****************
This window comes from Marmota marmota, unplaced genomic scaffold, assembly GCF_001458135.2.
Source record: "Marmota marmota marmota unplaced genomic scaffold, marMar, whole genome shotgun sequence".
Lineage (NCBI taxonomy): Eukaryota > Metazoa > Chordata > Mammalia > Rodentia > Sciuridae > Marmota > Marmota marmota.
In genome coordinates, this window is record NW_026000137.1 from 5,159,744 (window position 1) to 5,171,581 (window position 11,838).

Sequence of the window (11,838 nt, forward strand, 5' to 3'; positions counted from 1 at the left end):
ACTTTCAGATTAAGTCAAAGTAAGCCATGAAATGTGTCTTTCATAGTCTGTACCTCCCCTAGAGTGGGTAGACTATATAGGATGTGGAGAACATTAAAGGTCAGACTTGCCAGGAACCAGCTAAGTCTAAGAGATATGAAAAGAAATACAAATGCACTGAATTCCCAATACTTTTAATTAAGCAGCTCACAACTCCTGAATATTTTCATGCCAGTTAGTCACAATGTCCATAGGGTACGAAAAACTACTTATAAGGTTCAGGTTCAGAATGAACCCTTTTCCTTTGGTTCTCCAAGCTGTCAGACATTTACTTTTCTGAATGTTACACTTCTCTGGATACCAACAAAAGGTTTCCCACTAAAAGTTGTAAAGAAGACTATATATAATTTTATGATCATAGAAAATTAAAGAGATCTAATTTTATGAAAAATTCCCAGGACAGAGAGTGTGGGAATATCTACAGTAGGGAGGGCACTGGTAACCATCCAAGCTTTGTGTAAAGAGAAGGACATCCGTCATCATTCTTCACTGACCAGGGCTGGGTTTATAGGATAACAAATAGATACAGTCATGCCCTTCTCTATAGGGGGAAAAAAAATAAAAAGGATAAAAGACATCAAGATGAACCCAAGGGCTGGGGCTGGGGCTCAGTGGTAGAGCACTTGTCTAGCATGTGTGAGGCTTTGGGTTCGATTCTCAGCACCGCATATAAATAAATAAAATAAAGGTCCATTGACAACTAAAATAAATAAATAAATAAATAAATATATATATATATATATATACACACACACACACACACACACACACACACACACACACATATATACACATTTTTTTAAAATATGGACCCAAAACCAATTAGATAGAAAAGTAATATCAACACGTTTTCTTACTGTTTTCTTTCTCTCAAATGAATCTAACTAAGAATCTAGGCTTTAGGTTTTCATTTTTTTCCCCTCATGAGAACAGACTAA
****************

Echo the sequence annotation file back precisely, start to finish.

This window comes from Marmota marmota, unplaced genomic scaffold, assembly GCF_001458135.2.
Source record: "Marmota marmota marmota unplaced genomic scaffold, marMar, whole genome shotgun sequence".
Lineage (NCBI taxonomy): Eukaryota > Metazoa > Chordata > Mammalia > Rodentia > Sciuridae > Marmota > Marmota marmota.
In genome coordinates, this window is record NW_026000137.1 from 5,159,744 (window position 1) to 5,171,581 (window position 11,838).

Sequence of the window (11,838 nt, forward strand, 5' to 3'; positions counted from 1 at the left end):
ACTTTCAGATTAAGTCAAAGTAAGCCATGAAATGTGTCTTTCATAGTCTGTACCTCCCCTAGAGTGGGTAGACTATATAGGATGTGGAGAACATTAAAGGTCAGACTTGCCAGGAACCAGCTAAGTCTAAGAGATATGAAAAGAAATACAAATGCACTGAATTCCCAATACTTTTAATTAAGCAGCTCACAACTCCTGAATATTTTCATGCCAGTTAGTCACAATGTCCATAGGGTACGAAAAACTACTTATAAGGTTCAGGTTCAGAATGAACCCTTTTCCTTTGGTTCTCCAAGCTGTCAGACATTTACTTTTCTGAATGTTACACTTCTCTGGATACCAACAAAAGGTTTCCCACTAAAAGTTGTAAAGAAGACTATATATAATTTTATGATCATAGAAAATTAAAGAGATCTAATTTTATGAAAAATTCCCAGGACAGAGAGTGTGGGAATATCTACAGTAGGGAGGGCACTGGTAACCATCCAAGCTTTGTGTAAAGAGAAGGACATCCGTCATCATTCTTCACTGACCAGGGCTGGGTTTATAGGATAACAAATAGATACAGTCATGCCCTTCTCTATAGGGGGAAAAAAAATAAAAAGGATAAAAGACATCAAGATGAACCCAAGGGCTGGGGCTGGGGCTCAGTGGTAGAGCACTTGTCTAGCATGTGTGAGGCTTTGGGTTCGATTCTCAGCACCGCATATAAATAAATAAAATAAAGGTCCATTGACAACTAAAATAAATAAATAAATAAATAAATATATATATATATATATATACACACACACACACACACACACACACACACACACACACATATATACACATTTTTTTAAAATATGGACCCAAAACCAATTAGATAGAAAAGTAATATCAACACGTTTTCTTACTGTTTTCTTTCTCTCAAATGAATCTAACTAAGAATCTAGGCTTTAGGTTTTCATTTTTTTCCCCTCATGAGAACAGACTAA